Stratasys Ltd. has teamed with five VA hospitals to create the first three-dimensional printing hospital network in the country, company officials announced Thursday.

Under the partnership with the U.S. Department of Veterans Affairs (VA), Stratasys will donate to the hospitals industrial 3-D printers, 3-D printing plastics, other materials and training that will allow doctors to make customized medical devices for veterans. The first VA hospitals to receive the 3-D printers are located in Seattle, San Antonio, Albuquerque, N.M., Orlando and Boston, Stratasys officials said. It is not clear if the program will eventually spread to other cities.

The goal is for VA doctors to use the 3-D printing technology to quickly design and build custom prosthetic and orthotic devices. But it is also meant to help doctors create precise anatomical models of body parts that can be used to teach medical students or to help surgical teams practice complicated surgeries before the first real cut.

Hospitals within the new network will share information and best practices with each other in the hopes of providing better patient care. If successful, the effort will result in improved patient outcomes, enhanced surgical collaboration and streamlined costs, ­officials said.

"3D-printing network is a significant step forward in how we approach patient treatments," said Dr. Beth ­Ripley, the radiologist leading the VA's program. "The technology not only enables 3-D models of a patient's unique anatomy for diagnosis and treatment, but can also be used to engineer personalized health solutions for veterans, including prostheses and assistive technologies."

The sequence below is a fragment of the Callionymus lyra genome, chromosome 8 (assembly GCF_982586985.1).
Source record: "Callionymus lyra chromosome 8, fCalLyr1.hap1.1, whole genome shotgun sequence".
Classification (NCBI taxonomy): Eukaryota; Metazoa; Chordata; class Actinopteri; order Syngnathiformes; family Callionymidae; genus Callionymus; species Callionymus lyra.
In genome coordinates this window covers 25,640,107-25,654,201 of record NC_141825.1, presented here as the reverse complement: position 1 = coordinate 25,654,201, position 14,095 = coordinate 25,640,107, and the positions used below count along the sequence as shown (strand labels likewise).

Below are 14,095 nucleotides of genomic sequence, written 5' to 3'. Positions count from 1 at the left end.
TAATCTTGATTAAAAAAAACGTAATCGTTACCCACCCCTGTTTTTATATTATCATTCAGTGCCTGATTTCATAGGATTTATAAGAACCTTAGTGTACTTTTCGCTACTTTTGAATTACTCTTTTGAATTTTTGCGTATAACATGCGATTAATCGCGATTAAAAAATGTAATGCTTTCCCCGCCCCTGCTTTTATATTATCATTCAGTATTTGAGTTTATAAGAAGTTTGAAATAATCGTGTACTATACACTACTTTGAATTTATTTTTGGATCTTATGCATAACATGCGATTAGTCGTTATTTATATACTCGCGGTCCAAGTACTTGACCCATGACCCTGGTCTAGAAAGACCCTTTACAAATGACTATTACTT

3-D printers use computerized digital scans and slowly deposited melted plastic to replicate a patient's specific anatomy. The end results are "printed" prostheses that better fit the patient's individual joints, bone structure and other body parts.

The technology has long been adopted at medical and teaching institutions such as the University of Minnesota's Medical School in Minneapolis and Gillette Children's Specialty Healthcare in St. Paul. The VA introduction is part of a Stratasys public service initiative.

"Our work with the VA exemplifies the tremendous difference additive manufacturing is making around the health care industry. The solutions now make it possible to not only improve patient care, but set new standards for highly personalized solutions," said R. Scott Rader, Stratasys' general manager for health care solutions.

Stratasys, which has struggled in recent years, is hoping to grow by deploying more 3-D printing solutions inside health care, auto, aerospace, and industrial customer sites.

The company, with dual headquarters in Eden Prairie and Rehovot, Israel, has 2,700 employees worldwide, 1,200 patents, and $672 million in annual sales. It recently posted a loss for the year of $77 million or $1.48 per share.

The company's stock rose 10 cents a share Friday to close at $20.26.

Dee DePass • 612-673-7725